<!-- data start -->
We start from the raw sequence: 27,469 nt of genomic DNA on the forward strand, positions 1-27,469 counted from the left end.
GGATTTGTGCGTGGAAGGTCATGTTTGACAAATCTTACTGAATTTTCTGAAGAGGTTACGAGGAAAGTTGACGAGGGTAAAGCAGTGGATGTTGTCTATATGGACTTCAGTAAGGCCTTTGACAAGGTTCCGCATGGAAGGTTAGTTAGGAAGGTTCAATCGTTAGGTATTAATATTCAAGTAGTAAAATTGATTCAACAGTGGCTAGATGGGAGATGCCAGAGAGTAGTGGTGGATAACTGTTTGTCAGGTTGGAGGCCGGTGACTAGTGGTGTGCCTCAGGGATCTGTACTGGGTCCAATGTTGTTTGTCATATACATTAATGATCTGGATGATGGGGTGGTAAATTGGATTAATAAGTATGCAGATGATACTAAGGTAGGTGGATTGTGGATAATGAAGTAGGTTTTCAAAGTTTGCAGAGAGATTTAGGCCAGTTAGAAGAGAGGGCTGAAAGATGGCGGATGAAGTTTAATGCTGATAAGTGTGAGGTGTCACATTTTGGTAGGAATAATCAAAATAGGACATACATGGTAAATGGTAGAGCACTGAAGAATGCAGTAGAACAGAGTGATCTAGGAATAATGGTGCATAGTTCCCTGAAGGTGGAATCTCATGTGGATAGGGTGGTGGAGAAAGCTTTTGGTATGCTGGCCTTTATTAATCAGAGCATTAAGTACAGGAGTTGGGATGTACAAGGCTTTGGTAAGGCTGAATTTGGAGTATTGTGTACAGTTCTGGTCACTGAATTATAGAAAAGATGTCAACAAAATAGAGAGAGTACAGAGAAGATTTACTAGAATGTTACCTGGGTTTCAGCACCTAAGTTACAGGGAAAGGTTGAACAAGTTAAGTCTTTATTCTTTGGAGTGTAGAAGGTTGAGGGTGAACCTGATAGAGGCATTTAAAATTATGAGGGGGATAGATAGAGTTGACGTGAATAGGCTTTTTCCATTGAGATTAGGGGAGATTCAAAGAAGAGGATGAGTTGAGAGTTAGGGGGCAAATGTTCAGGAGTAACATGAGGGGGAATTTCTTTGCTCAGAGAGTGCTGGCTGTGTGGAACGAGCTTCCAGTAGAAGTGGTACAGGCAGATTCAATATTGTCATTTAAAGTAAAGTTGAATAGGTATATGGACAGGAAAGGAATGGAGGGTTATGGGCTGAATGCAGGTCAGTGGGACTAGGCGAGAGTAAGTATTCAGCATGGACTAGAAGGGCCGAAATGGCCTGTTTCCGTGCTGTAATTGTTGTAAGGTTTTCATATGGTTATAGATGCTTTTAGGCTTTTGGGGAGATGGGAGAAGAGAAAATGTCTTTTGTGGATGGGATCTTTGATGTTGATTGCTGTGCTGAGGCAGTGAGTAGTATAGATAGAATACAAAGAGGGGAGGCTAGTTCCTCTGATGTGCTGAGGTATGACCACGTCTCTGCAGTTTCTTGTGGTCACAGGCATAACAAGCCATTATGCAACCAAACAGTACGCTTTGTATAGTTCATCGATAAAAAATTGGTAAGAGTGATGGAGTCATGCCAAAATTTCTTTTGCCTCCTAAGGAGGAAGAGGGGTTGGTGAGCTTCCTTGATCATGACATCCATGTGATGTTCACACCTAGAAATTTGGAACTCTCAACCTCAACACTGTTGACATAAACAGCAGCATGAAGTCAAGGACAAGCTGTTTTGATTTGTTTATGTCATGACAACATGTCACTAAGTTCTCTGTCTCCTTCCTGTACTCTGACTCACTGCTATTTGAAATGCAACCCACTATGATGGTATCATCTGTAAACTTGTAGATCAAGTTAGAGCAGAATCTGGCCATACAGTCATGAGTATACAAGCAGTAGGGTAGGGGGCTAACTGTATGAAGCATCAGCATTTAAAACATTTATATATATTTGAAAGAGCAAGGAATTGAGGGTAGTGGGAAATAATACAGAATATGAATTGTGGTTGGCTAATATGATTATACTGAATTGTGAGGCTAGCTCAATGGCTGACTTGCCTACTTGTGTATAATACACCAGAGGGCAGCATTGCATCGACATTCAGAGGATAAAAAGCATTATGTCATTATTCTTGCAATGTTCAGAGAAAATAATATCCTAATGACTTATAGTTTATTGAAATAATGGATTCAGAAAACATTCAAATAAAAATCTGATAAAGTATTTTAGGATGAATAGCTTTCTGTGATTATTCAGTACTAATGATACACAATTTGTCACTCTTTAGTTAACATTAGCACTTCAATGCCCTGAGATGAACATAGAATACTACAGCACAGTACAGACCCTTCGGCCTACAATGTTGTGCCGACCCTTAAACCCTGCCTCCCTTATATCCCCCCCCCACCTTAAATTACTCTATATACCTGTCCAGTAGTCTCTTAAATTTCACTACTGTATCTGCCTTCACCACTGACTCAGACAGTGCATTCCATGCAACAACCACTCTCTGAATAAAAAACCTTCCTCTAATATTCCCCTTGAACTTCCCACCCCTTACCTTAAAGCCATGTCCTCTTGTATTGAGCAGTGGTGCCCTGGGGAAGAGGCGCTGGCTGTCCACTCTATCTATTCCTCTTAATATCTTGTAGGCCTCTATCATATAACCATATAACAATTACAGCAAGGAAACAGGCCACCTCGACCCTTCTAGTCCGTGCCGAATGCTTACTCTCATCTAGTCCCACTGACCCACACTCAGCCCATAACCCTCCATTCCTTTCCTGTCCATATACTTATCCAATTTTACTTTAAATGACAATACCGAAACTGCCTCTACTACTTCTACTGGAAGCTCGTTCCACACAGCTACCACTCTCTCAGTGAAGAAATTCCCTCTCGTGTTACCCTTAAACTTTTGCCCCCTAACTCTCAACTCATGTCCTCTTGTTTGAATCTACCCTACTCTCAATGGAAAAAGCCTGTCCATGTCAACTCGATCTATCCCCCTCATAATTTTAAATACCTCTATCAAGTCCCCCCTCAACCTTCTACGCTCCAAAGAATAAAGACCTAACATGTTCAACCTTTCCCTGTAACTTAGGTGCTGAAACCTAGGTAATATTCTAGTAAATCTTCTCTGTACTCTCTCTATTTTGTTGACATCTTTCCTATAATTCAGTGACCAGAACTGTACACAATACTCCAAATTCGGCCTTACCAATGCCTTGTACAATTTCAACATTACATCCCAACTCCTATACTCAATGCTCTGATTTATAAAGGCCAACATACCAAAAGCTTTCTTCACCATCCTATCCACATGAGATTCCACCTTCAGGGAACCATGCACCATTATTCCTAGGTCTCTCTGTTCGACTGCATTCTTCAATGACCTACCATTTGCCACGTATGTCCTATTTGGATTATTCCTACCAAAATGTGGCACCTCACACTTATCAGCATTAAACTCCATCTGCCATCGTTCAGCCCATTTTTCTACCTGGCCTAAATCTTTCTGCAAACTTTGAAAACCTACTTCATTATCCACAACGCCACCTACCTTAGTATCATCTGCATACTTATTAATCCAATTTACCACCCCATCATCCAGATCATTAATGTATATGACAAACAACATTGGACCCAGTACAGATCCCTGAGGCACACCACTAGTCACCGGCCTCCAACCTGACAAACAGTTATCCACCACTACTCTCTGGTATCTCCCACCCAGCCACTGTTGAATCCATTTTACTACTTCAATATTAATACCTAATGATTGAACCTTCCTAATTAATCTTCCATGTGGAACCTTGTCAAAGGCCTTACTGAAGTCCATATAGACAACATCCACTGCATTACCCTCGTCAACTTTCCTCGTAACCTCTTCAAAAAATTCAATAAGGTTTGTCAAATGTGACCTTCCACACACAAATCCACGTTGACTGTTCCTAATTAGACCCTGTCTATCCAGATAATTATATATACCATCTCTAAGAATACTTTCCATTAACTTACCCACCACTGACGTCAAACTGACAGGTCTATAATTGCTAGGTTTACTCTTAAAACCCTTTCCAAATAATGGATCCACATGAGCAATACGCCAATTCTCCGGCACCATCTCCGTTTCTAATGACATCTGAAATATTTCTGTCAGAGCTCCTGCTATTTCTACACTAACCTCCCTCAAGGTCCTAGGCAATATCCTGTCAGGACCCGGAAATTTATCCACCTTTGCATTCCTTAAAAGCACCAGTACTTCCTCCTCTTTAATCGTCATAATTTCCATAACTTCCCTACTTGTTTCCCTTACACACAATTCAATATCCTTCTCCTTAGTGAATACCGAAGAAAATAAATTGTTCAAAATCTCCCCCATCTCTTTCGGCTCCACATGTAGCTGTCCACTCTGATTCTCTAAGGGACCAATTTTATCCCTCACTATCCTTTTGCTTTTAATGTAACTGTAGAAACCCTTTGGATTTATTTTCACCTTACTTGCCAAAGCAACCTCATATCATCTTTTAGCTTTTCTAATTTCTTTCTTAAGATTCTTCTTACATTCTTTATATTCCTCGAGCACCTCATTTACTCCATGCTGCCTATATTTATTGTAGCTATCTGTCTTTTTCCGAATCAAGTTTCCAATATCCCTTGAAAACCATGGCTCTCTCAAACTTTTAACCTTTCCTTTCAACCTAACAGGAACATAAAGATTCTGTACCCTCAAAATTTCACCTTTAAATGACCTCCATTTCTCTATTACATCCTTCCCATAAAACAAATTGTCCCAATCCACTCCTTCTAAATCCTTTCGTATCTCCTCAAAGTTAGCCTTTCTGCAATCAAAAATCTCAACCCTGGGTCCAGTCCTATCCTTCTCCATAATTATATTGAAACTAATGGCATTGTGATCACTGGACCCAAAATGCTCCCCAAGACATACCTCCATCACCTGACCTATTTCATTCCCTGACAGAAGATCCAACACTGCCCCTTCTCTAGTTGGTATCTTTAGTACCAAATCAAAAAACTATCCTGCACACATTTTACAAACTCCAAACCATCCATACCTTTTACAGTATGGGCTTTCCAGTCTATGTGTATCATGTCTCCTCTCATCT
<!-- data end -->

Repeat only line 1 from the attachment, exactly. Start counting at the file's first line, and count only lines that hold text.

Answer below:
We start from the raw sequence: 27,469 nt of genomic DNA on the forward strand, positions 1-27,469 counted from the left end.